And to copy all PDF files from c:\bar to c:\baz:

 robocopy c:\bar c:\baz *.pdf

The files named are copied only from the folder selected for copying; fully qualified path names are not supported.

CAUTION: A long-standing issue with Robocopy means that if you back up from the root folder of a drive [ e.g., robocopy d:\ b:\d-backup\ ....], the destination files will be given attributes including SH. This means that they will be invisible to normal access (including DIR in cmd.exe). To fix this, add /a-:SH to the robocopy command line - or do an ATTRIB command to remove them afterwards.


Robocopy outputs to the screen, or optionally to a log file, the names of all the directories it encounters, in alphabetical order. Each name is preceded by the number of files in the directory that fulfill the criteria for being copied. If the directory does not yet exist in the target, it is marked "New Dir"; if the directory is empty and the /E option is not used, or it contains no files meeting the criteria, a new directory will not be created.

If the /NFL (no file names in log) option is not used, the files being copied will be listed after the name of the directory they are in.

At the end of the output is a table giving numbers of directories, files, and bytes. For each of these, the table gives the total number found in the source, the number copied (including directories marked "New Dir" even if they are not copied), the number skipped (because they already exist in the target), and the number of mismatches, FAILED, and extras. "Failed" can mean that there was an I/O error that prevented a file being copied, or that access was denied. There is also a row of time taken (in which the time spent on failed files seems to be in the wrong column).

Bandwidth throttling[edit]

Robocopy's "inter-packet gap" (IPG) option allows some control over the network bandwidth used in a session. In theory, the following formula expresses the delay (D, in milliseconds) required to simulate a desired bandwidth (BD, in kilobits per second), over a network link with an available bandwidth of BA kbps:

In practice however, some experimentation is usually required to find a suitable delay, due to factors such as the nature and volume of other traffic on the network. The methodology employed by the IPG option may not offer the same level of control provided by some other bandwidth throttling technologies, such as BITS (which is used by Windows Update and BranchCache).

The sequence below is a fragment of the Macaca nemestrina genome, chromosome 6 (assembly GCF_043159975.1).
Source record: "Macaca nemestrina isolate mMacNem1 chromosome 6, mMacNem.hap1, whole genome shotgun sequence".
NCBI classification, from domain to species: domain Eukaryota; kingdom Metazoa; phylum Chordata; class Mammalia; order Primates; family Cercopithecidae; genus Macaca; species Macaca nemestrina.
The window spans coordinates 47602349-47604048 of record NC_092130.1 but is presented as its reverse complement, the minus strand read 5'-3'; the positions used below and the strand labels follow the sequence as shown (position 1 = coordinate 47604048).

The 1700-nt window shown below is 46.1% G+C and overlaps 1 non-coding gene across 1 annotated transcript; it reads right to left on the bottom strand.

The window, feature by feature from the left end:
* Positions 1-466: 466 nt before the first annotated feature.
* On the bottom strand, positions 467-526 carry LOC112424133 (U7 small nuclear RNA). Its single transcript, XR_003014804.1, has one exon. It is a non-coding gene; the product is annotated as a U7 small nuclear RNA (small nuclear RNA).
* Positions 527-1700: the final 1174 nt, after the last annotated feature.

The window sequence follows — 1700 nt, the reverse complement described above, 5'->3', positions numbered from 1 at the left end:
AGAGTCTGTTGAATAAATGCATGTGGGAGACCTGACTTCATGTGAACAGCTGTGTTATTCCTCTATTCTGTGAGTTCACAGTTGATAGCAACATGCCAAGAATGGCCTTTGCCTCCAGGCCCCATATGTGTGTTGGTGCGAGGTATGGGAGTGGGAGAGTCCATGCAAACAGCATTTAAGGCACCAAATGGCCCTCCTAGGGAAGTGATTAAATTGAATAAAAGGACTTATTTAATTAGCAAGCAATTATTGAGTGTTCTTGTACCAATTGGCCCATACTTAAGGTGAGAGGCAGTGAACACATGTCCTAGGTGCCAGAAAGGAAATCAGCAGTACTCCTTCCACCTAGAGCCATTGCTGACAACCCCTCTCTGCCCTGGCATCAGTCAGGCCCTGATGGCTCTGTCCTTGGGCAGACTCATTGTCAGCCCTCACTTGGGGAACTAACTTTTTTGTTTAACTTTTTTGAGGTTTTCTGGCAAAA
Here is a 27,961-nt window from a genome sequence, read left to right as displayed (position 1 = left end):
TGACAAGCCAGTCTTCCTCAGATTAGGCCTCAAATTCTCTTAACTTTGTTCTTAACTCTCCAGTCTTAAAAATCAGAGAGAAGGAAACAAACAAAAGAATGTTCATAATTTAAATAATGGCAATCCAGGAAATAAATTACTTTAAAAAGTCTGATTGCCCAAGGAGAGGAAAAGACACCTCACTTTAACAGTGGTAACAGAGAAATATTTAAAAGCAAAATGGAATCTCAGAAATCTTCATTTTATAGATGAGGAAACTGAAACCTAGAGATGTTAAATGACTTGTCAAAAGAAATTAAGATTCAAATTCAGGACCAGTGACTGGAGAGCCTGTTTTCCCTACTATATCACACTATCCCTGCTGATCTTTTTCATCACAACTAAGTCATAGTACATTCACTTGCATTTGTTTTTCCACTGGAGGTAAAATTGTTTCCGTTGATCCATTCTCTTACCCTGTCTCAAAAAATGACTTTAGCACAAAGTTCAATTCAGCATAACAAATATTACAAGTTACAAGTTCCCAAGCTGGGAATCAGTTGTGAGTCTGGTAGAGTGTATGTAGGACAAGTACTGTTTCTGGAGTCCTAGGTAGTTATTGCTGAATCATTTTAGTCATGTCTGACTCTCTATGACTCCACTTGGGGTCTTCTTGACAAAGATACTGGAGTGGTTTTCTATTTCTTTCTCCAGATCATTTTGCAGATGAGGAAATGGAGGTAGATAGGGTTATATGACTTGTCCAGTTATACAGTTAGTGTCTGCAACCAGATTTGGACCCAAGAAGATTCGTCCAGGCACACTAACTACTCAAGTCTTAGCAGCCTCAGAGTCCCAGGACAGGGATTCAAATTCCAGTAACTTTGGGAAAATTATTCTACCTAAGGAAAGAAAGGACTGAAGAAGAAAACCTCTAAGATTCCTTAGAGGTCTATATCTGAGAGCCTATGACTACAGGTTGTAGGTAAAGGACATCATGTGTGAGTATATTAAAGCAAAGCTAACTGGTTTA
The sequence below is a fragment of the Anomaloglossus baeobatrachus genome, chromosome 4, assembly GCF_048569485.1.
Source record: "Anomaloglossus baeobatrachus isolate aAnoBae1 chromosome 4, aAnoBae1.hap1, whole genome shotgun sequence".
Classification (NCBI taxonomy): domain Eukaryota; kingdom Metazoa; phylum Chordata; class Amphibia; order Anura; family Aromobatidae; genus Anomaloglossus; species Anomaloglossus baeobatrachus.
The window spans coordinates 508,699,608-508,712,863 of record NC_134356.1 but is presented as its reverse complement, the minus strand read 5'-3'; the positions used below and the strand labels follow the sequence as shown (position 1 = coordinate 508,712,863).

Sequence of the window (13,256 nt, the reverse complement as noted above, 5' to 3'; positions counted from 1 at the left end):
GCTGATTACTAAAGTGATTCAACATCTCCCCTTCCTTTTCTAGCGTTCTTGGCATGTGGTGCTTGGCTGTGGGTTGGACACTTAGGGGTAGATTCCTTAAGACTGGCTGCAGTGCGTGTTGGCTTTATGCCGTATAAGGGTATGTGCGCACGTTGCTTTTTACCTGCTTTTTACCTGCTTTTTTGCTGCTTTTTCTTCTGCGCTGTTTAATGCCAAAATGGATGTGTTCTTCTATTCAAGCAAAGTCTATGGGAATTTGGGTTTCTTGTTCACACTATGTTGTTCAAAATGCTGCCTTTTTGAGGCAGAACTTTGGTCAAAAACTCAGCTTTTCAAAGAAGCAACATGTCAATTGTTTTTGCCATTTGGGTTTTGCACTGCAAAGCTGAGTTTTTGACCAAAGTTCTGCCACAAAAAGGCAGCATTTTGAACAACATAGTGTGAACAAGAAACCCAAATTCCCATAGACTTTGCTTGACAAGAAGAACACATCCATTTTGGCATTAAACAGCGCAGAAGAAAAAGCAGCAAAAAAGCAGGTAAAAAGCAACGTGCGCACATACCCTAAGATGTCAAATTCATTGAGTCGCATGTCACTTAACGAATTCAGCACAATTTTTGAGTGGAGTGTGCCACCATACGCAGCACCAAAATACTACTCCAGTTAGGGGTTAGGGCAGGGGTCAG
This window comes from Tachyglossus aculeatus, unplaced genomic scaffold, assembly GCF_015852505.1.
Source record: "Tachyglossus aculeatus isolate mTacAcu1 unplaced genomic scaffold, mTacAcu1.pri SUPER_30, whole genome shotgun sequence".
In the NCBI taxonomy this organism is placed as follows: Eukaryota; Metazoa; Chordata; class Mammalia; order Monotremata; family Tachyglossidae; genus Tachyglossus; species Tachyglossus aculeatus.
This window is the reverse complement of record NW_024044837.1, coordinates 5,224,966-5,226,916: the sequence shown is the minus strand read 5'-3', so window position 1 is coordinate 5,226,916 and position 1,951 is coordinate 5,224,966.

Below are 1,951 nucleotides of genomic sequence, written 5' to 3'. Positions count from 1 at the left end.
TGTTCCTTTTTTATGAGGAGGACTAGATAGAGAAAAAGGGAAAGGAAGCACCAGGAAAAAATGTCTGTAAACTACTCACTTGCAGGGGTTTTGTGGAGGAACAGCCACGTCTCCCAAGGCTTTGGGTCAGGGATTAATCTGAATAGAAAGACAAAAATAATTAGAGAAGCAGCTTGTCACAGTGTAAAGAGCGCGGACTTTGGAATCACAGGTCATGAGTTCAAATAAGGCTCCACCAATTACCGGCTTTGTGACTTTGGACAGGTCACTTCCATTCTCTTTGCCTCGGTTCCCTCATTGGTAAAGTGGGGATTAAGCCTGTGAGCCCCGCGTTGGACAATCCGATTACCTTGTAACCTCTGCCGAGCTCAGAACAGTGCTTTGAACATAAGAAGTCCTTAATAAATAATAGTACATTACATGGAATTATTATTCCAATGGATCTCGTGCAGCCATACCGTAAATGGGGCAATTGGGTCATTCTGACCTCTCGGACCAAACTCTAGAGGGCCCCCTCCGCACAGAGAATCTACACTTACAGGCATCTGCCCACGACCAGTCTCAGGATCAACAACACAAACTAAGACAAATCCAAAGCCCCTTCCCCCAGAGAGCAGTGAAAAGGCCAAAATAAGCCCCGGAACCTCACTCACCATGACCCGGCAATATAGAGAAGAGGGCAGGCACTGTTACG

• Robocopy does not copy open files. Any process may open files for exclusive read access by withholding the FILE_SHARE_READ[9] flag during opening. Even Robocopy's Backup mode will not touch those files. (Backup mode instead runs Robocopy as a "Backup Operator". This allows Robocopy to override permissions settings, specifically, NTFS ACLs).[10][11] Normally Volume Shadow Copy Service is used for such situations, but Robocopy does not use it. Consequently, Robocopy is not suitable for backing up live operating system volumes. However, a separate utility such as 'ShadowSpawn'[12] (Free, Open Sourced, and MIT Licensed) or 'GSCopyPro'[13] ($30–50) or Diskshadow[14] (included with Windows Server 2008), can be used beforehand to create a shadow copy of a given volume, which Robocopy can then back up.
  • Robocopy versions on systems older than Windows Vista do not mirror properly. They ignore changed security attributes of previously mirrored files.[15][16]
  • When specifying the /MT[:n] option to enable multithreaded copying, the /NP option to disable reporting of the progress percentage for files is ignored. By default the MT switch provides 8 threads. The n is the number of threads you specify if you do not want to use the default.[17]


Although Robocopy itself is a command-line tool, Microsoft TechNet provided a GUI front-end called Robocopy GUI. It was developed by Derk Benisch, a systems engineer with the MSN Search group at Microsoft, and required .NET Framework 2.0.[18] It included a copy of Robocopy version XP026. It is no longer available from Microsoft, but may be downloaded from the Internet Archive's Wayback Machine.[19]

There are non-Microsoft GUIs for Robocopy:

  • Cinchoo's ChoEazyCopy, Simple and powerful RoboCopy GUI v2.0.0.1 (March 11, 2022)[20]
  • "Easy RoboCopy", latest version 1.0.16 released on January 11, 2022.[21]
  • "WinRoboCopy" revision 1.3.5953.40896 released on April 19, 2016.[22]
  • RoboCop RoboCopy, Robocopy GUI Skin and script generator with Progress Monitoring, 10 September 2015.[23]
  • A program by SH-Soft, also called "Robocopy GUI" v1.0.0.24 (October 8, 2005).[24]